I am a very detail oriented person who leans towards being quite black and white about things under stress. I like things to be as perfect as possible whenever possible. It’s a challenge I’ve been working to overcome for a long time now. I am a work in progress.
Honestly, this week can be broken down into a single word: Rough.
It began with the best of intentions. There was a meal plan and a very careful shopping trip. We started off with a bang and were feeling great about going into week two. We sowed some seeds. I made some raw yogurt. We made and ate some amazing Chicken & Dumplings (the chicken came from our own backyard last summer) and Kim made the most delicious hollandaise sauce that topped some poached eggs and sat on top of a bed of a potato and green chile pork sausage hash. It is my new favorite breakfast (and don’t worry, I’ll get a recipe up here ASAP).
Then, Monday came.
Monday was a very hard day for me personally. Emotionally.
Monday made way for Tuesday and I woke up feeling like a hot mess.
And so I started my day sitting in the knowledge that I needed to practice some serious self-care (walk softly, carry a big stick, allow for some comfort food, all that jazz).
So, we stopped for coffee at our neighborhood coffee shop…where the coffee isn’t local, but the people are and the beans are roasted locally.
Then, we stopped at my favorite locally owned breakfast place for my Number One comfort food…Green Chile…on top of a big fat breakfast burrito. You know, non-local potatoes, cheese, bacon and tortillas topped with local, delicious, Hatch chile.
It was all delicious.
It all helped ease my aching heart a bit.
This meal (and the weekend that came before it) allowed me a bit of space to reflect on this whole challenge and then come to the realization that this little journey we are on isn’t supposed to feel restrictive, trapping or “hard”. This journey is about the awareness, the intention, the trying every single day to do our very best.
Even if the best we can do is surrender to the moment and forgive ourselves for it.
So, as they do, the days continued on, my spirits lifted and we fell back into eating local. We ate lots of eggs (thank goodness for our chickens), lots of blue corn (polenta and posole), lots of pinto beans.
Then, the week ended on a Friday (as they tend to do) and it ended with yet another bump in the road.
See, I went to visit my Applied Kinesiologist who stated, emphatically, that I can no longer eat gluten.
That’s right, no bread, no pasta, no fresh, handmade tortillas, no cake. Not even made with local flour. Not even made with heritage grains. No gluten, period.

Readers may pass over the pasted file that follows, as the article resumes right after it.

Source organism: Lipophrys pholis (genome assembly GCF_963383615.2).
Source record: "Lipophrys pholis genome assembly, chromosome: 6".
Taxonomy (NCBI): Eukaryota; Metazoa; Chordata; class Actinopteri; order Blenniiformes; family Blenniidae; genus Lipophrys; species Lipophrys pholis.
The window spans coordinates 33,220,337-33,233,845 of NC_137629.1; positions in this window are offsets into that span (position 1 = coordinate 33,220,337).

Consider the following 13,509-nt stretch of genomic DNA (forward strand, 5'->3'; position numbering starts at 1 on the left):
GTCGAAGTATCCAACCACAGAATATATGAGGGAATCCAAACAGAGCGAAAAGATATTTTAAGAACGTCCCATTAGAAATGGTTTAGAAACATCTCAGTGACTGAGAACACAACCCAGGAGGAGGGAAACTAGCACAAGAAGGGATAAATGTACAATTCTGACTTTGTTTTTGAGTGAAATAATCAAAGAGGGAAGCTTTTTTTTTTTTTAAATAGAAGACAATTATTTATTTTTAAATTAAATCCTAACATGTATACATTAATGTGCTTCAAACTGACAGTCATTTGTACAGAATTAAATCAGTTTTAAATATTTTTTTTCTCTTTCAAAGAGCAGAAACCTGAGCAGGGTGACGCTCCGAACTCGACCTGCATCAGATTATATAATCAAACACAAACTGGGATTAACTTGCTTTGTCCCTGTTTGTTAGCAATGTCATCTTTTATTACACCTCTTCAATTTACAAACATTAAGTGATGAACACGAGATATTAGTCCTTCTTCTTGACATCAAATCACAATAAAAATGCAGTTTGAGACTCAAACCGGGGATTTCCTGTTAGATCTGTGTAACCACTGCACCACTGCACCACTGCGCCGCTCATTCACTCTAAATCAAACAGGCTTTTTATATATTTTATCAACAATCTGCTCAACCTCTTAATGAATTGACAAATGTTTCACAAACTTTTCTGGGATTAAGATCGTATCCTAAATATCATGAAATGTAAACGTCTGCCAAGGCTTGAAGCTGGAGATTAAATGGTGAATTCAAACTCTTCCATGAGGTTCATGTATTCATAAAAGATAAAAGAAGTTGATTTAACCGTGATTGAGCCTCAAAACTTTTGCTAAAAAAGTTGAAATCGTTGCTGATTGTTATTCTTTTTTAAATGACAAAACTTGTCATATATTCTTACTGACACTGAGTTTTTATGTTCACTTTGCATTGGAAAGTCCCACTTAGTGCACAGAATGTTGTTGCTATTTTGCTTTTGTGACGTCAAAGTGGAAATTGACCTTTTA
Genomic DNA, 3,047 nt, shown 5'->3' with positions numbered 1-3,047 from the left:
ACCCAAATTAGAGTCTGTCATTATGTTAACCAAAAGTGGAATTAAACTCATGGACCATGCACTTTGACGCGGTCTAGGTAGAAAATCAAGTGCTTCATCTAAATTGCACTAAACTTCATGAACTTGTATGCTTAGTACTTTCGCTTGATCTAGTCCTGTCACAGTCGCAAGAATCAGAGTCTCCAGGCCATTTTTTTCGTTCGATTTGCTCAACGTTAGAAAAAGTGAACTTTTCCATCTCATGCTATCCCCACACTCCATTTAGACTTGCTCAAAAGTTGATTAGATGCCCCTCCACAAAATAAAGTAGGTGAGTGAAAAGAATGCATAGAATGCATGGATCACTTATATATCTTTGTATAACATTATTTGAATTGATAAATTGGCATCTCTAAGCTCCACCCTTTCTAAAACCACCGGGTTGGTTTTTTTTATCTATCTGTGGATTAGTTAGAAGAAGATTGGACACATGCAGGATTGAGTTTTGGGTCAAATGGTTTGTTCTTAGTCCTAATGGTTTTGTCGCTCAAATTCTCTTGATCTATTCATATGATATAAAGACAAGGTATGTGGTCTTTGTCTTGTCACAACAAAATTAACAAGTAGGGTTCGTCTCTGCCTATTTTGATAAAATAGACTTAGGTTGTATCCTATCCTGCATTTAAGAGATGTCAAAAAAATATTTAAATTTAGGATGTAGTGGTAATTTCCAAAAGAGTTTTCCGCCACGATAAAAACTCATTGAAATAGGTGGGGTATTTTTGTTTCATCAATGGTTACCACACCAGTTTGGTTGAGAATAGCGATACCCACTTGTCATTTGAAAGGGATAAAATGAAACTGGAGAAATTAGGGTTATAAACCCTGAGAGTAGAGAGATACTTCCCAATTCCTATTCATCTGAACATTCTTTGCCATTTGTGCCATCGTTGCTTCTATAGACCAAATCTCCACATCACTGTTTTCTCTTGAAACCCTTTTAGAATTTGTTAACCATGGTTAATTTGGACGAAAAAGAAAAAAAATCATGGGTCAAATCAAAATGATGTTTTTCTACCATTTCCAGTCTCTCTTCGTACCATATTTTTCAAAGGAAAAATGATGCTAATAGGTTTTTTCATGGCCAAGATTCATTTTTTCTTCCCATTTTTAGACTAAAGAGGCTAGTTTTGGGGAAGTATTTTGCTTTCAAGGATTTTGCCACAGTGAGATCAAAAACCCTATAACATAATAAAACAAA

It’s been on the table for a while as something I should watch, but it’s now official. Gluten is wreaking havoc on my system in the form of serious aches and pains (let alone weight gain). Oh boy.
But he wasn’t done. My kidneys are stressed, too (which is part of the pain I was feeling in my back as well). Very stressed. What are they being stressed by?
He couldn’t tell me why something as simple as mint tea would be affecting my kidneys so negatively, but it is. And yes, this is the same mint tea we grew in our yard (organically, of course) and I was using to replace my usual non-local black tea with milk and honey morning ritual. Yeah…Oh boy.
So, I woke up this morning and made myself a cup of black tea with milk and honey. Because I needed the ritual. And I needed the comfort. And because I will spend the rest of the day drinking water to help my kidneys.
I’m learning, yet again, that everything is not black and white. There are goals, aspirations and intentions, but life is not perfect and neither am I.
I am also re-learning that assumptions do no good for anyone involved. Because, yes, I assumed that our local co-op had a closer definition of local than what it actually does.
See, the original goal of our Local Bite Challenge was to source as much of our food as possible from within 100 miles of our home, which is almost entirely doable at the Farmer’s Market and will get easier as the season progresses.
So, while we wait for warmer days and nights which will bring more abundance to our Farmers and therefore our table, we are supplementing with items purchased from our local co-op…which we just learned defines local as within a 300 mile radius.
Considerable difference, right? Now there are whole other states involved! Oh boy.
Additionally, beyond the “New Mexico” and “Local” labels on their bulk products, there are also labels stating “USA”, “Bolivia”, etc. In order to find out where in the “USA” something is grown, we’ve been standing in the aisle Googling on our phones and asking the Bulk Manager to check the labels and boxes in the back of the store. The answer is usually, “Somewhere in California.” which is a whole other state that isn’t even in the 300 mile radius.
So, back to the assumptions. I guess I could have (should have?) found this out before starting the challenge. But I didn’t. And at this point, I’m not sure how that knowledge might have changed my approach to this challenge.
Maybe I would have been gentler on myself.
So, how does all of this affect the Local Bite Challenge?
It means that I will be focusing my attention on my intention with a bit of a wider net.
It means we will do our best at every meal to source our ingredients from as close to our home as possible, without going hungry. And without allowing ourselves to feel guilty.
Guilt is not a part of this challenge, by the way. Just in case you all were confused and battling similar emotions as I am.
So, today, as we head out to replenish our as-close-to-home-as-possible local ingredients, I will tread lightly. I will be gentle and forgiving of myself.
And I will let you know how it goes.
And I hope you will let me know how it’s going in your neck of the woods! Please share your learning in the comments below or in our Local Bite Facebook Group so we can continue to learn from each other 🙂